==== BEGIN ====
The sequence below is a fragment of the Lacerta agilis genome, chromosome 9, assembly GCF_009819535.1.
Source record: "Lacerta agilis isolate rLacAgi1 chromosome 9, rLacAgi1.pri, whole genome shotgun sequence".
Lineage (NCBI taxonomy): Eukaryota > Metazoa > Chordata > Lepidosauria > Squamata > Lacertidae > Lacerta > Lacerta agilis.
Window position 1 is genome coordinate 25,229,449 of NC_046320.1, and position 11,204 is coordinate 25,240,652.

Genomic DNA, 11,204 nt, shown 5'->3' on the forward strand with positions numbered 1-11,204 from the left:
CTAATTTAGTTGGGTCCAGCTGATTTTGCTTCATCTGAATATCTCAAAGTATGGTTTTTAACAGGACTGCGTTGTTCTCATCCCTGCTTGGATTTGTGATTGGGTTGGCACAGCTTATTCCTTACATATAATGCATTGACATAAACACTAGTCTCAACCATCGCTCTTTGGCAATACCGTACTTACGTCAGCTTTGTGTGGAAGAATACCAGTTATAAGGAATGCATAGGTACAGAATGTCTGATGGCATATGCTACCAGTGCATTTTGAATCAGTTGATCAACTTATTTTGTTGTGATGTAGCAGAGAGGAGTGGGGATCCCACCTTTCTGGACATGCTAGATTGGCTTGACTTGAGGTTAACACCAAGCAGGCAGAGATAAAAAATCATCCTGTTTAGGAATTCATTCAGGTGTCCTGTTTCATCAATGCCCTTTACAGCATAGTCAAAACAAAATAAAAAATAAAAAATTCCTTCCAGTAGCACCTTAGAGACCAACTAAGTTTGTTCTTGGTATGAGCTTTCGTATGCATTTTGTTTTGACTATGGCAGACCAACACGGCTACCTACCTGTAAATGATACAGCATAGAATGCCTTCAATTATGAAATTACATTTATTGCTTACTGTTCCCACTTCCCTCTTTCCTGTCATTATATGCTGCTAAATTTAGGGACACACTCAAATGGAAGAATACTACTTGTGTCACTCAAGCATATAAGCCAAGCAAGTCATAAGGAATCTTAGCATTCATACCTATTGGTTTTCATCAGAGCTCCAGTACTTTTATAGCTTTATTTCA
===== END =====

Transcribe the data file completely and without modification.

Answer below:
The sequence below is a fragment of the Lacerta agilis genome, chromosome 9, assembly GCF_009819535.1.
Source record: "Lacerta agilis isolate rLacAgi1 chromosome 9, rLacAgi1.pri, whole genome shotgun sequence".
Lineage (NCBI taxonomy): Eukaryota > Metazoa > Chordata > Lepidosauria > Squamata > Lacertidae > Lacerta > Lacerta agilis.
Window position 1 is genome coordinate 25,229,449 of NC_046320.1, and position 11,204 is coordinate 25,240,652.

Genomic DNA, 11,204 nt, shown 5'->3' on the forward strand with positions numbered 1-11,204 from the left:
CTAATTTAGTTGGGTCCAGCTGATTTTGCTTCATCTGAATATCTCAAAGTATGGTTTTTAACAGGACTGCGTTGTTCTCATCCCTGCTTGGATTTGTGATTGGGTTGGCACAGCTTATTCCTTACATATAATGCATTGACATAAACACTAGTCTCAACCATCGCTCTTTGGCAATACCGTACTTACGTCAGCTTTGTGTGGAAGAATACCAGTTATAAGGAATGCATAGGTACAGAATGTCTGATGGCATATGCTACCAGTGCATTTTGAATCAGTTGATCAACTTATTTTGTTGTGATGTAGCAGAGAGGAGTGGGGATCCCACCTTTCTGGACATGCTAGATTGGCTTGACTTGAGGTTAACACCAAGCAGGCAGAGATAAAAAATCATCCTGTTTAGGAATTCATTCAGGTGTCCTGTTTCATCAATGCCCTTTACAGCATAGTCAAAACAAAATAAAAAATAAAAAATTCCTTCCAGTAGCACCTTAGAGACCAACTAAGTTTGTTCTTGGTATGAGCTTTCGTATGCATTTTGTTTTGACTATGGCAGACCAACACGGCTACCTACCTGTAAATGATACAGCATAGAATGCCTTCAATTATGAAATTACATTTATTGCTTACTGTTCCCACTTCCCTCTTTCCTGTCATTATATGCTGCTAAATTTAGGGACACACTCAAATGGAAGAATACTACTTGTGTCACTCAAGCATATAAGCCAAGCAAGTCATAAGGAATCTTAGCATTCATACCTATTGGTTTTCATCAGAGCTCCAGTACTTTTATAGCTTTATTTCA